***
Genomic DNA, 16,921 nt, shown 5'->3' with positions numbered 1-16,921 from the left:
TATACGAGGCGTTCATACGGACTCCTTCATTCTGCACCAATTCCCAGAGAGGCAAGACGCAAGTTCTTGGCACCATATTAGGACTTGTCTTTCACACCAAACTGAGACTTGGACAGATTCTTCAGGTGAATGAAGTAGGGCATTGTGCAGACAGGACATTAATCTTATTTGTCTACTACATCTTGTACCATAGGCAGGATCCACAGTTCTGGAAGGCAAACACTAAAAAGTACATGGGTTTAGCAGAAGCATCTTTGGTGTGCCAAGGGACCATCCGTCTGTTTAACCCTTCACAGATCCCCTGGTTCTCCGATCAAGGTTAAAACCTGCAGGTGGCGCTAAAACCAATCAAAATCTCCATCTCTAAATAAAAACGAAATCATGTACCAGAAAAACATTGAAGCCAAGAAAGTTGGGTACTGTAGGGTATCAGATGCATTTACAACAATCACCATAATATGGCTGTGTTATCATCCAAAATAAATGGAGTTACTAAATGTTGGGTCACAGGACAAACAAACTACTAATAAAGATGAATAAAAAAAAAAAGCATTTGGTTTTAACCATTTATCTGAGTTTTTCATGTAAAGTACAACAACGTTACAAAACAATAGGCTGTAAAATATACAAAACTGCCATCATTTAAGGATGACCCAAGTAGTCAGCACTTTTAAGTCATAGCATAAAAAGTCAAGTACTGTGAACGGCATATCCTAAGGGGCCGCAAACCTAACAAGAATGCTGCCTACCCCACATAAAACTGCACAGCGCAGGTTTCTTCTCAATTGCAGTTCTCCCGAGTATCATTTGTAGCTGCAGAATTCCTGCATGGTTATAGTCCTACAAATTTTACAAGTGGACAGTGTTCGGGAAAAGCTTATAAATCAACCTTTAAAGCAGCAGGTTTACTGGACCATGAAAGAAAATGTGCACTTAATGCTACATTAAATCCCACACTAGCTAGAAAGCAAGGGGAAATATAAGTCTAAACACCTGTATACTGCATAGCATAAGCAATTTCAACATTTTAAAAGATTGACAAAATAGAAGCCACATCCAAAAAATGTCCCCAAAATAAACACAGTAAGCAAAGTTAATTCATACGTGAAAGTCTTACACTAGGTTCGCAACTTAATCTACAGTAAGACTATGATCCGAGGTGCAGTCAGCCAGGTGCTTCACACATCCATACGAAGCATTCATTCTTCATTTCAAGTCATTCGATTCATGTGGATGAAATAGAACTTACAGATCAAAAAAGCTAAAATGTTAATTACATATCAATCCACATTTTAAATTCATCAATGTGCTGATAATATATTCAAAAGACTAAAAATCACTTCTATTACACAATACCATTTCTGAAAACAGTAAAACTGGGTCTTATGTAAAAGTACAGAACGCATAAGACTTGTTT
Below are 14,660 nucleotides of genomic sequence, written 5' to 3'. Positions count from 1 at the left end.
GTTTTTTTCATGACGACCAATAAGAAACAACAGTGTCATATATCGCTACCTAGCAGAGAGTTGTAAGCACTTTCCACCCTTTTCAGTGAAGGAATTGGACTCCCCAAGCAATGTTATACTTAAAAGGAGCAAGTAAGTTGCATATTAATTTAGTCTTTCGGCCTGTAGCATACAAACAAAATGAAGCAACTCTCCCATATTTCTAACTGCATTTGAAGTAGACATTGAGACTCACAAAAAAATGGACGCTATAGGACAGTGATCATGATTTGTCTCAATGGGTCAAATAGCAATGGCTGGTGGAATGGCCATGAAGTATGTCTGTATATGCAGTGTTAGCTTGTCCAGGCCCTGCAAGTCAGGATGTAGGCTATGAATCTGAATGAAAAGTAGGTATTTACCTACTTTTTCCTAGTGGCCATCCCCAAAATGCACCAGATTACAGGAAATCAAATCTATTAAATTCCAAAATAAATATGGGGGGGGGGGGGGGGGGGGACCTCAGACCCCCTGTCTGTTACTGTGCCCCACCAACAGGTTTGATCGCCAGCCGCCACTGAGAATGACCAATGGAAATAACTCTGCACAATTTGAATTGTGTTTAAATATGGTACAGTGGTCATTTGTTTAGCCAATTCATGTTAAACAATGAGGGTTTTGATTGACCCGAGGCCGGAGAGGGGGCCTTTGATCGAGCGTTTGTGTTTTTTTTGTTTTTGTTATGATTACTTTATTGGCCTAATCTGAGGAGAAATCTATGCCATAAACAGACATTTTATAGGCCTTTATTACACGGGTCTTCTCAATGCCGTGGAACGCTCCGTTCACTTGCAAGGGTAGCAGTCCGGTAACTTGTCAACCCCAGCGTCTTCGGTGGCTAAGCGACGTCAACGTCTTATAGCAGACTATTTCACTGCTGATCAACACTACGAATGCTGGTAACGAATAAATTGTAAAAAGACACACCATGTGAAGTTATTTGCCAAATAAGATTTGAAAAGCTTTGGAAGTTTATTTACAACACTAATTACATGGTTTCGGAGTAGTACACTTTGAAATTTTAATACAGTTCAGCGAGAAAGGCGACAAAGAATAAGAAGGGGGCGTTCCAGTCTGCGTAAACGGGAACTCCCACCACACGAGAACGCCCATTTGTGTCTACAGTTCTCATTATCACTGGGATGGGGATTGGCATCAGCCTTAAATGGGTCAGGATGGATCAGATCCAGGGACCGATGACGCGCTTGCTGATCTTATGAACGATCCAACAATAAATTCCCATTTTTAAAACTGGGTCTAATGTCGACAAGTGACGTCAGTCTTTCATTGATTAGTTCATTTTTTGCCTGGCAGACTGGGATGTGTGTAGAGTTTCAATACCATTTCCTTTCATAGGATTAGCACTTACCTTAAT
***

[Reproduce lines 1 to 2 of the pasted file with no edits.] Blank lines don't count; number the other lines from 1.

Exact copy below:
Genomic DNA, 16,921 nt, shown 5'->3' with positions numbered 1-16,921 from the left:
TATACGAGGCGTTCATACGGACTCCTTCATTCTGCACCAATTCCCAGAGAGGCAAGACGCAAGTTCTTGGCACCATATTAGGACTTGTCTTTCACACCAAACTGAGACTTGGACAGATTCTTCAGGTGAATGAAGTAGGGCATTGTGCAGACAGGACATTAATCTTATTTGTCTACTACATCTTGTACCATAGGCAGGATCCACAGTTCTGGAAGGCAAACACTAAAAAGTACATGGGTTTAGCAGAAGCATCTTTGGTGTGCCAAGGGACCATCCGTCTGTTTAACCCTTCACAGATCCCCTGGTTCTCCGATCAAGGTTAAAACCTGCAGGTGGCGCTAAAACCAATCAAAATCTCCATCTCTAAATAAAAACGAAATCATGTACCAGAAAAACATTGAAGCCAAGAAAGTTGGGTACTGTAGGGTATCAGATGCATTTACAACAATCACCATAATATGGCTGTGTTATCATCCAAAATAAATGGAGTTACTAAATGTTGGGTCACAGGACAAACAAACTACTAATAAAGATGAATAAAAAAAAAAAGCATTTGGTTTTAACCATTTATCTGAGTTTTTCATGTAAAGTACAACAACGTTACAAAACAATAGGCTGTAAAATATACAAAACTGCCATCATTTAAGGATGACCCAAGTAGTCAGCACTTTTAAGTCATAGCATAAAAAGTCAAGTACTGTGAACGGCATATCCTAAGGGGCCGCAAACCTAACAAGAATGCTGCCTACCCCACATAAAACTGCACAGCGCAGGTTTCTTCTCAATTGCAGTTCTCCCGAGTATCATTTGTAGCTGCAGAATTCCTGCATGGTTATAGTCCTACAAATTTTACAAGTGGACAGTGTTCGGGAAAAGCTTATAAATCAACCTTTAAAGCAGCAGGTTTACTGGACCATGAAAGAAAATGTGCACTTAATGCTACATTAAATCCCACACTAGCTAGAAAGCAAGGGGAAATATAAGTCTAAACACCTGTATACTGCATAGCATAAGCAATTTCAACATTTTAAAAGATTGACAAAATAGAAGCCACATCCAAAAAATGTCCCCAAAATAAACACAGTAAGCAAAGTTAATTCATACGTGAAAGTCTTACACTAGGTTCGCAACTTAATCTACAGTAAGACTATGATCCGAGGTGCAGTCAGCCAGGTGCTTCACACATCCATACGAAGCATTCATTCTTCATTTCAAGTCATTCGATTCATGTGGATGAAATAGAACTTACAGATCAAAAAAGCTAAAATGTTAATTACATATCAATCCACATTTTAAATTCATCAATGTGCTGATAATATATTCAAAAGACTAAAAATCACTTCTATTACACAATACCATTTCTGAAAACAGTAAAACTGGGTCTTATGTAAAAGTACAGAACGCATAAGACTTGTTT